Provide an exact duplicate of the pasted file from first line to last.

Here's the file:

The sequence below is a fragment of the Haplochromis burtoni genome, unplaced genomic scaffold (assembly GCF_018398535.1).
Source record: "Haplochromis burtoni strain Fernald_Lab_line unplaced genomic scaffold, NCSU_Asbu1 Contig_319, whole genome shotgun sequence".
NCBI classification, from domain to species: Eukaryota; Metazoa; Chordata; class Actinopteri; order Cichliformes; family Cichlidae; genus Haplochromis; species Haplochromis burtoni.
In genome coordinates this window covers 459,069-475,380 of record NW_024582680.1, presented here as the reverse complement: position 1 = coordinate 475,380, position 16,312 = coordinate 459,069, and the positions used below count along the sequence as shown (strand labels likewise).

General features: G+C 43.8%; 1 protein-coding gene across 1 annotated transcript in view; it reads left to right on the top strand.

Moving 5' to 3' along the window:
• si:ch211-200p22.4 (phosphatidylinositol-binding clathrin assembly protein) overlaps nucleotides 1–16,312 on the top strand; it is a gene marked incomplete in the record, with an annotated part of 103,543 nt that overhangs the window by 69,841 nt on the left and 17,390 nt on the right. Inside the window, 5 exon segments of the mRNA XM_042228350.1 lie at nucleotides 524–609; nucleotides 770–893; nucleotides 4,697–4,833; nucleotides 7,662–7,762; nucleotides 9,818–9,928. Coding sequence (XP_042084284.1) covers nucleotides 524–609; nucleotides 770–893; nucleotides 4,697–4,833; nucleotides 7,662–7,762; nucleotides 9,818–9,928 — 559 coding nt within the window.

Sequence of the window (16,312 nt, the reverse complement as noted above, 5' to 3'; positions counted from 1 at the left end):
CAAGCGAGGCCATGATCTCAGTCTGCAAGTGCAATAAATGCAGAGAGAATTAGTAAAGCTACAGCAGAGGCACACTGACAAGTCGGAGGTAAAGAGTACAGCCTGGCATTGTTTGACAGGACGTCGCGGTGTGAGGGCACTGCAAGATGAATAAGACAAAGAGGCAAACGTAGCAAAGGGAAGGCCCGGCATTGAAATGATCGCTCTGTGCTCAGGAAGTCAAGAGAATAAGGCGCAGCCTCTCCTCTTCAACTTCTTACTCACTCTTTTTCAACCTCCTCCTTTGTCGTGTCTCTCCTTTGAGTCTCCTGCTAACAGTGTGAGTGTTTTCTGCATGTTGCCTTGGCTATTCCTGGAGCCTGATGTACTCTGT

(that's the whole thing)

The sequence below is a fragment of the Haplochromis burtoni genome, unplaced genomic scaffold (assembly GCF_018398535.1).
Source record: "Haplochromis burtoni strain Fernald_Lab_line unplaced genomic scaffold, NCSU_Asbu1 Contig_319, whole genome shotgun sequence".
NCBI classification, from domain to species: Eukaryota; Metazoa; Chordata; class Actinopteri; order Cichliformes; family Cichlidae; genus Haplochromis; species Haplochromis burtoni.
In genome coordinates this window covers 459,069-475,380 of record NW_024582680.1, presented here as the reverse complement: position 1 = coordinate 475,380, position 16,312 = coordinate 459,069, and the positions used below count along the sequence as shown (strand labels likewise).

General features: G+C 43.8%; 1 protein-coding gene across 1 annotated transcript in view; it reads left to right on the top strand.

Moving 5' to 3' along the window:
• si:ch211-200p22.4 (phosphatidylinositol-binding clathrin assembly protein) overlaps nucleotides 1–16,312 on the top strand; it is a gene marked incomplete in the record, with an annotated part of 103,543 nt that overhangs the window by 69,841 nt on the left and 17,390 nt on the right. Inside the window, 5 exon segments of the mRNA XM_042228350.1 lie at nucleotides 524–609; nucleotides 770–893; nucleotides 4,697–4,833; nucleotides 7,662–7,762; nucleotides 9,818–9,928. Coding sequence (XP_042084284.1) covers nucleotides 524–609; nucleotides 770–893; nucleotides 4,697–4,833; nucleotides 7,662–7,762; nucleotides 9,818–9,928 — 559 coding nt within the window.

Sequence of the window (16,312 nt, the reverse complement as noted above, 5' to 3'; positions counted from 1 at the left end):
CAAGCGAGGCCATGATCTCAGTCTGCAAGTGCAATAAATGCAGAGAGAATTAGTAAAGCTACAGCAGAGGCACACTGACAAGTCGGAGGTAAAGAGTACAGCCTGGCATTGTTTGACAGGACGTCGCGGTGTGAGGGCACTGCAAGATGAATAAGACAAAGAGGCAAACGTAGCAAAGGGAAGGCCCGGCATTGAAATGATCGCTCTGTGCTCAGGAAGTCAAGAGAATAAGGCGCAGCCTCTCCTCTTCAACTTCTTACTCACTCTTTTTCAACCTCCTCCTTTGTCGTGTCTCTCCTTTGAGTCTCCTGCTAACAGTGTGAGTGTTTTCTGCATGTTGCCTTGGCTATTCCTGGAGCCTGATGTACTCTGT